Three Random Questions
January 9, 2010 | Written by admin
So I'm writing this from Kauai, where it's 80 and gorgeous — a perfect day. (I mention that only because the bulk of the US is experiencing the worst winter in years. Everybody has snow and ice, and they're all miserable. Except me — 'cuz I'm in Hawaii, where it's beautiful.)
1. Someone wrote to ask, "How do you brainstorm titles?"
At most publishing houses, they create a "titling committee" — which is often an ad-hoc group of fairly creative types who come together to bat around ideas. Everybody in the room is familiar with the material, so they know what the book is basically about. They start talking about ideas — what are the themes in the book? The images? The lessons? The principal stories? The character traits? The action? The setting? Anything that would help define this book is quickly noted. One person writes those down — often on a whiteboard, so that everybody can see the words. The next step is to begin writing down words that play off that list. All bad ideas are welcome. People will say words that seem appropriate, they'll look for familiar phrases, they'll open a thesaurus in order to find similar or more vibrant words. And all those ideas (the bad and the good) are captured. The goal isn't just to come up with one title, but to come up with several potential ideas (especially ideas that can be used as jumping off points for other ideas).
For example, I once wrote a book about "why people call psychic hotlines." We couldn't come up with a title that worked, so a group of us sat in a room to brainstorm. We had words like "psychic" and "money" and "grifters" on our list. We wrote down things people say about psychics: "He knew everything about me" and "I can't believe she read my mind." Pretty soon we were creating a list of great words that came up in our discussion: frauds, magic, the future, the X-files, deception. the discussion turned to the way we talk about the stupid TV commercials you used to see, with the Jamaican woman promising to give you insight. Eventually someone used the term we've all heard when discussing emotional manipulaton: mind games. Perfect! We had our title. And that same process gets repeated at publishing houses all over the country.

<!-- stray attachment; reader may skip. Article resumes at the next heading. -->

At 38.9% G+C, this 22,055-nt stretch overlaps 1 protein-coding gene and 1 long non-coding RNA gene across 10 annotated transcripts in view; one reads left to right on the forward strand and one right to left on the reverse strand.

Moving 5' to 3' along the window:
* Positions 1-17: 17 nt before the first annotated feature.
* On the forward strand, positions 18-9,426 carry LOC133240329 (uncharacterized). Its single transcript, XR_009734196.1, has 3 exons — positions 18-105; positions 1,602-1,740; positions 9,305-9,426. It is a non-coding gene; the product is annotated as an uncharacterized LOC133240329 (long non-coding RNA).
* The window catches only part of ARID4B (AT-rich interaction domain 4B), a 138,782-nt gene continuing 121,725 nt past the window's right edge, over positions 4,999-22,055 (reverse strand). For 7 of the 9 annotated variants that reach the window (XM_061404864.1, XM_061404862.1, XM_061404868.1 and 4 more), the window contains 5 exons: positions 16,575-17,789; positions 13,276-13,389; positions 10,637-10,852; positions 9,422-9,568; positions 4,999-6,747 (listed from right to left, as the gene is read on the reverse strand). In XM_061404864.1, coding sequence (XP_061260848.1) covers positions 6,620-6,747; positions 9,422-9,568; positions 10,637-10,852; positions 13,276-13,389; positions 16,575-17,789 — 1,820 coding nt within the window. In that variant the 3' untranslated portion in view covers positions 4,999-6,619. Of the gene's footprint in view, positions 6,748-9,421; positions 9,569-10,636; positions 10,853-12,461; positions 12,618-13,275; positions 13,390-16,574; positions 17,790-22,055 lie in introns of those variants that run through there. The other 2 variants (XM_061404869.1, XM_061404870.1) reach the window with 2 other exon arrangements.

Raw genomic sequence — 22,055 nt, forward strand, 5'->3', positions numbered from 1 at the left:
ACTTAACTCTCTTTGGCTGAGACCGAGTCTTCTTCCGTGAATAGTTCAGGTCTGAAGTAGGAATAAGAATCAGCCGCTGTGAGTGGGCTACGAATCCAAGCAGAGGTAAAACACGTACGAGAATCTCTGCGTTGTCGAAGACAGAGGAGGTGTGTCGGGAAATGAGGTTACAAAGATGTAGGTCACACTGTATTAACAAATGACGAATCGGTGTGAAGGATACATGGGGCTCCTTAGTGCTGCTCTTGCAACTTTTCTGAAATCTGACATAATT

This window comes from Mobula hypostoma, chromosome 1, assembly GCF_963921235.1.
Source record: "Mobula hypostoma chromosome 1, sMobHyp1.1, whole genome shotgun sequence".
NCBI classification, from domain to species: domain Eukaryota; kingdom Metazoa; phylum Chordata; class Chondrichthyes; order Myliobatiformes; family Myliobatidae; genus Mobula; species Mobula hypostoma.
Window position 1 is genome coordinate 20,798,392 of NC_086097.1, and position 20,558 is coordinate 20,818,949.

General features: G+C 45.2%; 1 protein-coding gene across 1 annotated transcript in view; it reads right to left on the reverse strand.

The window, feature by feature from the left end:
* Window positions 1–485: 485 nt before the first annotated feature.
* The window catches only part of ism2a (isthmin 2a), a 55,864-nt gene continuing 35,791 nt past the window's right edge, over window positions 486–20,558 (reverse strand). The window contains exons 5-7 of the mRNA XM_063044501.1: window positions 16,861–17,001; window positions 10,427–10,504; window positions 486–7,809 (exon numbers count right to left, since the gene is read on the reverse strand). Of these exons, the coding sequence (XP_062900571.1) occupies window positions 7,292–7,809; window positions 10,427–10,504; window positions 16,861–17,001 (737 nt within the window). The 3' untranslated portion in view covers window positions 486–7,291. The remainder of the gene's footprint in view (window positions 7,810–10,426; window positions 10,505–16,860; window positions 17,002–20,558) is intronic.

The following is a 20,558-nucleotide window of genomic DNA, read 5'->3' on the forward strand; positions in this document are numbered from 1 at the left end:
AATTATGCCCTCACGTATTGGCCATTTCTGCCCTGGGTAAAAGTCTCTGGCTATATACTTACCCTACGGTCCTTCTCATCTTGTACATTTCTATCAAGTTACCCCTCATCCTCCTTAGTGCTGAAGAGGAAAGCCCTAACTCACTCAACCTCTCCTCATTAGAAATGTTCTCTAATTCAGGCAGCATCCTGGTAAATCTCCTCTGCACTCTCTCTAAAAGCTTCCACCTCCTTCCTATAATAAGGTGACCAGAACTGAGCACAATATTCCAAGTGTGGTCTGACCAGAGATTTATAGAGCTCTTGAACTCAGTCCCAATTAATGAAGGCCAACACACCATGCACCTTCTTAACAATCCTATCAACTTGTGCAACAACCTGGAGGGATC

2. A nonfiction writer wrote me to ask, "What's the best advice you can give me in order to help me get my book published?"
That one is easy. The BEST advice? Become a better writer. Often times at conferences I get the feeling there are some people wandering around, hoping someone shares the "secret" to getting published. But it's not really a secret. Every publisher is looking for a great idea, great writing, and a great platform. You may or may not have a great idea in your head. And you may be a well-known celebrity or a complete unknown. But if you can't write, you're going to find this business awfully tough. Because in the normal course of things, publishers aren't buying ideas. (Occasionally, but not normally.) Nor are they going to do a book with you just because you're famous. (Again, it happens occasionally, but not normally. And they're always crappy books anyway.) So the single best thing you can do in order to improve your chance of getting published is to become a great writer.
Study the craft. Write a lot. Take classes. Attend workshops. Do your exercises. Work with a mentor. Get a group of stud critiquers to help you improve. Make friends with an editor and ask him or her to hack away. Do anything you can to improve your writing…and you'll find you stand a much better chance of getting published.
3. A novelist asked, "If a new author is committed to a long-term career, but is not yet trying to pay the bills with her writing, does it makes sense to buy copies from a friendly book store (at, say, $1.50 above invoice price) and get the credit toward earning out?"
My advice: Be careful trying to be too crafty with book purchases. One big-name author (and his agent, who apparently masterminded the whole thing) got into hot water a few years ago for buying cases of his book through a certain bookstore. He did this in order to manipulate public opinion by purchasing enough quantities to get his book onto the best seller list. (And it worked.) They got caught when people noticed there were a ton of orders coming from one store, and figured out what was going on. What you're basically saying is that you're willing to pay more than you need in order to make the book appear to sell more. If you get caught, people are going to wonder if you're honest. Is it worth it?